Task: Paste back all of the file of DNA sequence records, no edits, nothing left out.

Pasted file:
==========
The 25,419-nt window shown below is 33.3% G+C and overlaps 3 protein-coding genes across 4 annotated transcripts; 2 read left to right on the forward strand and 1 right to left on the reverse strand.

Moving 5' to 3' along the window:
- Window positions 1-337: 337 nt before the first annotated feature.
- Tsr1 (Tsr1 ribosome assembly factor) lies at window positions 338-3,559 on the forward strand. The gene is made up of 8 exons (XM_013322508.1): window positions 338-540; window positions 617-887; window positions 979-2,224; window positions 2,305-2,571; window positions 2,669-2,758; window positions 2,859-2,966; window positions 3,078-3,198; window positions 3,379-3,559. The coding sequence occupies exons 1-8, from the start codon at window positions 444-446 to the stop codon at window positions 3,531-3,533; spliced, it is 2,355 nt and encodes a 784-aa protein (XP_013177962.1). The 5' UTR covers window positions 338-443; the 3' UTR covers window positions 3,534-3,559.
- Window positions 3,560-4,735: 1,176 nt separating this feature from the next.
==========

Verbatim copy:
The 25,419-nt window shown below is 33.3% G+C and overlaps 3 protein-coding genes across 4 annotated transcripts; 2 read left to right on the forward strand and 1 right to left on the reverse strand.

Moving 5' to 3' along the window:
- Window positions 1-337: 337 nt before the first annotated feature.
- Tsr1 (Tsr1 ribosome assembly factor) lies at window positions 338-3,559 on the forward strand. The gene is made up of 8 exons (XM_013322508.1): window positions 338-540; window positions 617-887; window positions 979-2,224; window positions 2,305-2,571; window positions 2,669-2,758; window positions 2,859-2,966; window positions 3,078-3,198; window positions 3,379-3,559. The coding sequence occupies exons 1-8, from the start codon at window positions 444-446 to the stop codon at window positions 3,531-3,533; spliced, it is 2,355 nt and encodes a 784-aa protein (XP_013177962.1). The 5' UTR covers window positions 338-443; the 3' UTR covers window positions 3,534-3,559.
- Window positions 3,560-4,735: 1,176 nt separating this feature from the next.